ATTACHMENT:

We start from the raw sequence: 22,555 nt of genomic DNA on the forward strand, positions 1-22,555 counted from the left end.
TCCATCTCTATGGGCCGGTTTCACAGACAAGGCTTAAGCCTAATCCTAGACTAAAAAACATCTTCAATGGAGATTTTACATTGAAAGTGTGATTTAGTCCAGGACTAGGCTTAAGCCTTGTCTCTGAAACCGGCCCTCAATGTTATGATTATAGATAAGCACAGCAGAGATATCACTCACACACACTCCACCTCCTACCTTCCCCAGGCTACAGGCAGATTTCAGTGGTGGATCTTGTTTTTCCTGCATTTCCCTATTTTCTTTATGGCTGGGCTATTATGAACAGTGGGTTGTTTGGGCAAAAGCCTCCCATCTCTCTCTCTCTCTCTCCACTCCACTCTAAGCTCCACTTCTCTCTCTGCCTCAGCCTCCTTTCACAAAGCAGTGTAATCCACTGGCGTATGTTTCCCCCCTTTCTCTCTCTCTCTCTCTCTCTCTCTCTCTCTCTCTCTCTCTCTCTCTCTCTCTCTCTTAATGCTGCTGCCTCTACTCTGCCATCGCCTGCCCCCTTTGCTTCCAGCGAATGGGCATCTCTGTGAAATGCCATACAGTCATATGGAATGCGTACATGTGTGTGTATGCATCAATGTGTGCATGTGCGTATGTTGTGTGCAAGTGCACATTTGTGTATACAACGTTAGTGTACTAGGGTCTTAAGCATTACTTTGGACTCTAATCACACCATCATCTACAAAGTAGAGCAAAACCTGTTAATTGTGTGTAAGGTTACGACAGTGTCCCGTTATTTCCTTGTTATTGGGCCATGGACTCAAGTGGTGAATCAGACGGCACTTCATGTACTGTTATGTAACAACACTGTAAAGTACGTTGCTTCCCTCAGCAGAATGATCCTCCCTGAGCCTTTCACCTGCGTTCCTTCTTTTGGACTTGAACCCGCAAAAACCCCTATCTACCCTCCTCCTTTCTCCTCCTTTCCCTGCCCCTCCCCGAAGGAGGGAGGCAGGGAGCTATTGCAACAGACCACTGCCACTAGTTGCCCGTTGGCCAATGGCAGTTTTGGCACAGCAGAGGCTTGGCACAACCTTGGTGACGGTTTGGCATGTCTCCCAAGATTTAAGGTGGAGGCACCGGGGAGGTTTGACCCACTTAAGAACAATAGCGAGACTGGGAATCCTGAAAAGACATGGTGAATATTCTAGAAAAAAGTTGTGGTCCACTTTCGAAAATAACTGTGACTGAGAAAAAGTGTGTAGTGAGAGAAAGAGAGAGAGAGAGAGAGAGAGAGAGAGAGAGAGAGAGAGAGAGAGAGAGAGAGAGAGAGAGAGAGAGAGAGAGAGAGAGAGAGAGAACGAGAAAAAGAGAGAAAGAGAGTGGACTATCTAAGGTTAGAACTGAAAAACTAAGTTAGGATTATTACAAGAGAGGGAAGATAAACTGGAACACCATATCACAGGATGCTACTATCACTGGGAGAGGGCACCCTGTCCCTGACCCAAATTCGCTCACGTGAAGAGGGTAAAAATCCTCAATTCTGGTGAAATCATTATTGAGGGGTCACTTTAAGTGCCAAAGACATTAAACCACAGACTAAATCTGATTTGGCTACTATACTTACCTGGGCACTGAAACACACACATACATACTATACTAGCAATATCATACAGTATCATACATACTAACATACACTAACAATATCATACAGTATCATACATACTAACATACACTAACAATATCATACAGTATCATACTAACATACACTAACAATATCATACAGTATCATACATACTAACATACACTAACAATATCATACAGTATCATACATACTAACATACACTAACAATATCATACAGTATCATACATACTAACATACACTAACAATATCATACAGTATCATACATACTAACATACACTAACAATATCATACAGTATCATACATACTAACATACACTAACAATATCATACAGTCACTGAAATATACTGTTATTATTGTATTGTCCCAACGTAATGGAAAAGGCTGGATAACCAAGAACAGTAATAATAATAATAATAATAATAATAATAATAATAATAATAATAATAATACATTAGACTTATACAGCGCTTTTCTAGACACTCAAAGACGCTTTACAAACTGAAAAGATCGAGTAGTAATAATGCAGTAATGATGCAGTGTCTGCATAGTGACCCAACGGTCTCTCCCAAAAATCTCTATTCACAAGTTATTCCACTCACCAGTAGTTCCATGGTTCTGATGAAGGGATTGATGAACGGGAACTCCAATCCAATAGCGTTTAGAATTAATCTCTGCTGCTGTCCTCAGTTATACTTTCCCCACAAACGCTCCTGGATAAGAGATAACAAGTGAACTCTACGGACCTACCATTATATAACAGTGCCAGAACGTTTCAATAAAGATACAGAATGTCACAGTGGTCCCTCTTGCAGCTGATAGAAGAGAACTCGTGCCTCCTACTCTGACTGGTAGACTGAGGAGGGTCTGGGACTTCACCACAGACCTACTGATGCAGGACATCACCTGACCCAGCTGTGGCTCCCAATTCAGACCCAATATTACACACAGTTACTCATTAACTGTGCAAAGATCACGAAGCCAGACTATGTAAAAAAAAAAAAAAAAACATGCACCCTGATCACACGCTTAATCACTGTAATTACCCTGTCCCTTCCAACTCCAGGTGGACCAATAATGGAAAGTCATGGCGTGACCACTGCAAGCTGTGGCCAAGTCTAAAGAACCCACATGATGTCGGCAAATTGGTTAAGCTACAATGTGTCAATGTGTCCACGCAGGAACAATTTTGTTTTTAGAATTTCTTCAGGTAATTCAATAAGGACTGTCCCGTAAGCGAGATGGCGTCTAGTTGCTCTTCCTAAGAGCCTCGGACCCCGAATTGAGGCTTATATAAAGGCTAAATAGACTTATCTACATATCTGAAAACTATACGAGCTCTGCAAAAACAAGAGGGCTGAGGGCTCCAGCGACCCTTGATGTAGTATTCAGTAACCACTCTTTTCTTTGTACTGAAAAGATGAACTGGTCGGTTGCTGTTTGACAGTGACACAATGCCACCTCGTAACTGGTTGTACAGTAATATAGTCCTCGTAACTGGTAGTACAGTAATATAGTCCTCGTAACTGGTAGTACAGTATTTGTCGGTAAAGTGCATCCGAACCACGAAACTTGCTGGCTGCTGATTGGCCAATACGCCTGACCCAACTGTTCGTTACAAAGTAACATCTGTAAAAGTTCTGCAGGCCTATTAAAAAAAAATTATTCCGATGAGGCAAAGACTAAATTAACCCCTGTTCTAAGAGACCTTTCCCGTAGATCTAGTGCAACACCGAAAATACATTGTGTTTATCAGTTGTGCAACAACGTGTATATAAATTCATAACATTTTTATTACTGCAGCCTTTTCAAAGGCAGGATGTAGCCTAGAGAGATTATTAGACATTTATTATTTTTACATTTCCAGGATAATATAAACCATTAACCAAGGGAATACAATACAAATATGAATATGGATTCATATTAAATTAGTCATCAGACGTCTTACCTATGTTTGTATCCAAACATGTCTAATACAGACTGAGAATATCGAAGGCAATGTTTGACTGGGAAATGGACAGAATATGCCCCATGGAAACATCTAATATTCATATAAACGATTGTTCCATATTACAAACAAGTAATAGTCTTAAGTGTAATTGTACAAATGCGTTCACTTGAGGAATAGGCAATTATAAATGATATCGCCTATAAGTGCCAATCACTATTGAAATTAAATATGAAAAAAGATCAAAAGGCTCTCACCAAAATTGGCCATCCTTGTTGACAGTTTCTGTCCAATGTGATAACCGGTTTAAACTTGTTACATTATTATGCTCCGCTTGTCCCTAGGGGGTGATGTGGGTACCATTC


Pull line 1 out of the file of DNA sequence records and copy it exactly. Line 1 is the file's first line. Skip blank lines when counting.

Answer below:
We start from the raw sequence: 22,555 nt of genomic DNA on the forward strand, positions 1-22,555 counted from the left end.